From their maligned role in human fairy tales to their preying on livestock, there are few predators facing as tough a time from humans as wolves. Not only are their habitats facing devastation, human governments want to target them for trophy hunting. It’s hard out there for a wolf, but it’s even harder for two female Mexican Gray Wolves, endangered animals who were captured in New Mexico, while a third wolf is still out there, designated to be removed from their natural habitat.

The Mexican gray wolf is the rarest subspieces of wolf on the planet. These animals were at one time spread throughout huge swaths of the Southwest United States and Mexico, that is until they were designated for eradication in the 1900s. Although they are now protected as an endangered species, scientists believe there are only around 100 still alive in the wild.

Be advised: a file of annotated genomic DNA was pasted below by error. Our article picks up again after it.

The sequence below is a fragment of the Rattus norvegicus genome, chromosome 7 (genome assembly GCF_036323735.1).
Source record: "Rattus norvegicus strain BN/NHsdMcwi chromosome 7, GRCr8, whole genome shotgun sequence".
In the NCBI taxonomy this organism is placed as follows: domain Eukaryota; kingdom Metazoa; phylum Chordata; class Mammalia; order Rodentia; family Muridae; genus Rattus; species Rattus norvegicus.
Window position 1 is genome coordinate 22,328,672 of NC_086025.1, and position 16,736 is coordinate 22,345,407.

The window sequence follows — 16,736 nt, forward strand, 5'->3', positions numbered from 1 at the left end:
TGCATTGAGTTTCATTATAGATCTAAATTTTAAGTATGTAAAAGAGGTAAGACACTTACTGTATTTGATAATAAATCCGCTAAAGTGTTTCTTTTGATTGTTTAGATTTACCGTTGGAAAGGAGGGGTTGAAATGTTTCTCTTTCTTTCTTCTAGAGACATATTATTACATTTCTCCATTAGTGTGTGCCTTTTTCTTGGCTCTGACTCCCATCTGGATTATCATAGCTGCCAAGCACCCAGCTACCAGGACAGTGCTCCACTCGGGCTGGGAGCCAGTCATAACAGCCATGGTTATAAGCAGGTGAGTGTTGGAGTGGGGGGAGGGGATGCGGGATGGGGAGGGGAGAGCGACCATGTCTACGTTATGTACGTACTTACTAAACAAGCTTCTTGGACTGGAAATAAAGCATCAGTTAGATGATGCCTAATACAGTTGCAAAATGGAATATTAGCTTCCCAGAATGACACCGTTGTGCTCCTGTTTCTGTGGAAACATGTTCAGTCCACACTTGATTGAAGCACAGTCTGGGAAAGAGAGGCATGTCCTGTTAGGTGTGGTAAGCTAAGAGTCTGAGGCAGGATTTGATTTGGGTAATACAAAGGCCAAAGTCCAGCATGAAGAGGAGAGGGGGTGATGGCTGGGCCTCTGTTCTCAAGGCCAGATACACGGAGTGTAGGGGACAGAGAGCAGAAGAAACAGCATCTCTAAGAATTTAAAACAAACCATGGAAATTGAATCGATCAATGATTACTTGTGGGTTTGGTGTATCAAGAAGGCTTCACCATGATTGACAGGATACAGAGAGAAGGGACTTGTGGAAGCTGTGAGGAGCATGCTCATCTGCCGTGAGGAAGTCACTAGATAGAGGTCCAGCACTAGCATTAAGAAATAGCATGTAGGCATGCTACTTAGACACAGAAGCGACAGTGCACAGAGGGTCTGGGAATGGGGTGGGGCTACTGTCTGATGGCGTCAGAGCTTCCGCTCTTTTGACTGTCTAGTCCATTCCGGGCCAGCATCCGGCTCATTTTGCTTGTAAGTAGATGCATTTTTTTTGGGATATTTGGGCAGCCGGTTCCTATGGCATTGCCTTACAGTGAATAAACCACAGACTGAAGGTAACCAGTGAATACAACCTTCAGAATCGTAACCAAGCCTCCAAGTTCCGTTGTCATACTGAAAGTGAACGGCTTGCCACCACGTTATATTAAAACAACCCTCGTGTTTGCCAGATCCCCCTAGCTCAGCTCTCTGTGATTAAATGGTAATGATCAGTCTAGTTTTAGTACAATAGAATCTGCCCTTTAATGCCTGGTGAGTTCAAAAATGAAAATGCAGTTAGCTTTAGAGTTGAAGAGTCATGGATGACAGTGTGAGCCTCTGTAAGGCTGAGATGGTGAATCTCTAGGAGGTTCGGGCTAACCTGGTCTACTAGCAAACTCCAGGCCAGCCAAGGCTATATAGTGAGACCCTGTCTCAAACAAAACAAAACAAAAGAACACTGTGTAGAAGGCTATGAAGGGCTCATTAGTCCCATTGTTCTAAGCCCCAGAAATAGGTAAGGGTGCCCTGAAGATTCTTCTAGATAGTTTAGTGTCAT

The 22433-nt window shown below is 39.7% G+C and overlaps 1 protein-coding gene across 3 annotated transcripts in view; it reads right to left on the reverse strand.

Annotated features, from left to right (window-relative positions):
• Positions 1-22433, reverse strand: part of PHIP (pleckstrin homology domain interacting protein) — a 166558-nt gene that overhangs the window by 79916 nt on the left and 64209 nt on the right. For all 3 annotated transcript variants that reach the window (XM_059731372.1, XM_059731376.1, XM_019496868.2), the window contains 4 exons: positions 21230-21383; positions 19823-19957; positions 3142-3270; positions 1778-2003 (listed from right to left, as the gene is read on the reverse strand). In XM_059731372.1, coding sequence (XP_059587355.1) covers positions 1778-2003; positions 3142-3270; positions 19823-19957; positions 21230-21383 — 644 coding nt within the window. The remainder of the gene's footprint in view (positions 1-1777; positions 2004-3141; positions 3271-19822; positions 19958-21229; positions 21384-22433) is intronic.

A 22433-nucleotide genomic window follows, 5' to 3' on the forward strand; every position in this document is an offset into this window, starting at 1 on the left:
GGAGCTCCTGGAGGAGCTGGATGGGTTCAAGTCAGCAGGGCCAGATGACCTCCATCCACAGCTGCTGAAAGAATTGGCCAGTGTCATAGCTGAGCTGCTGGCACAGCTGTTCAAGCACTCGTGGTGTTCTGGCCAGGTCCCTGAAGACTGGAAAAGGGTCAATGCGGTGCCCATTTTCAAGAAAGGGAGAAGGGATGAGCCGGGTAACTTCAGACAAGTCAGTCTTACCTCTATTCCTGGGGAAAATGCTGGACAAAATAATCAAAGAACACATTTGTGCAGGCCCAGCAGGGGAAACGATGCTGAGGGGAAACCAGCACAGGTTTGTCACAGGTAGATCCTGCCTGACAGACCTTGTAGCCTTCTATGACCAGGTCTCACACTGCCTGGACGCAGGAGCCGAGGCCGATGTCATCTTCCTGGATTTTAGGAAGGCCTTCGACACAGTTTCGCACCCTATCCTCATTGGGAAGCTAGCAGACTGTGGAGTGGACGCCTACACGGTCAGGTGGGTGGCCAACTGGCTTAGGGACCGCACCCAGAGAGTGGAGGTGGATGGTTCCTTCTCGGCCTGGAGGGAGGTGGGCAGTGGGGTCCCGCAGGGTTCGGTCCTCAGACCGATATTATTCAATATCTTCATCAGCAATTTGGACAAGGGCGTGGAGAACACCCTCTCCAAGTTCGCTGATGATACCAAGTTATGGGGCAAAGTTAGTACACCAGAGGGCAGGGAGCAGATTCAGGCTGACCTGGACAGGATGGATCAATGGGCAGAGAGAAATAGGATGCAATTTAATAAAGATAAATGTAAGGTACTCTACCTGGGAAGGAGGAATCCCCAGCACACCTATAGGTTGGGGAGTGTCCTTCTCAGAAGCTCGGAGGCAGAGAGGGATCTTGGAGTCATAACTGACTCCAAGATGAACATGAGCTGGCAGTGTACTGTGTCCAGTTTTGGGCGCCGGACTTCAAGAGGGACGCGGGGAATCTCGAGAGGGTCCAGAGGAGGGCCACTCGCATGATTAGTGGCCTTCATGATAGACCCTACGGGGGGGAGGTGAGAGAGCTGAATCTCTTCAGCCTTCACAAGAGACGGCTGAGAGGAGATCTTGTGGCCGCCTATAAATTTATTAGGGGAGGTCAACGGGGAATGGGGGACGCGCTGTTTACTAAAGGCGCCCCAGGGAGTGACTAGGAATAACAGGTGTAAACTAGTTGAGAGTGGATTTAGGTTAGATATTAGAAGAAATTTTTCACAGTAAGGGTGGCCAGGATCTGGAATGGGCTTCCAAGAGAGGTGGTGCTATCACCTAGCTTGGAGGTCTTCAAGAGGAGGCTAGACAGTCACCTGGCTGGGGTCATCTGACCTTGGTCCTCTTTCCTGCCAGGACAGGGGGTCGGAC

Now, conservation advocates and animal rights activists are calling for action. The U.S. Fish and Wildlife Service (FWS), is required by law to preserve these wolves, even though they removed them Gila National Forest. The service claims the creatures were preying on livestock.

Be that as it may, removing these wolves from their habitat would be a crime against nature. Ranchers in the area notoriously leave their dead cattle carcasses to rot on public lands. It’s only natural wolves and their acute noses would be drawn to human areas. It’s humans’ fault these animals were captured, and humans must be responsible for their preservation. If these wolves are taken from their environment, there’s no guarantee they will survive wherever they are relocated.

It seems tragic, but there’s something you can do. Please sign this petition, urging wildlife officials to release the wolves, and refrain from targeting them any longer. It’s a bleak state of affairs for wolves, but with enough human compassion, they can come back from the brink and run free across their habitat once again.

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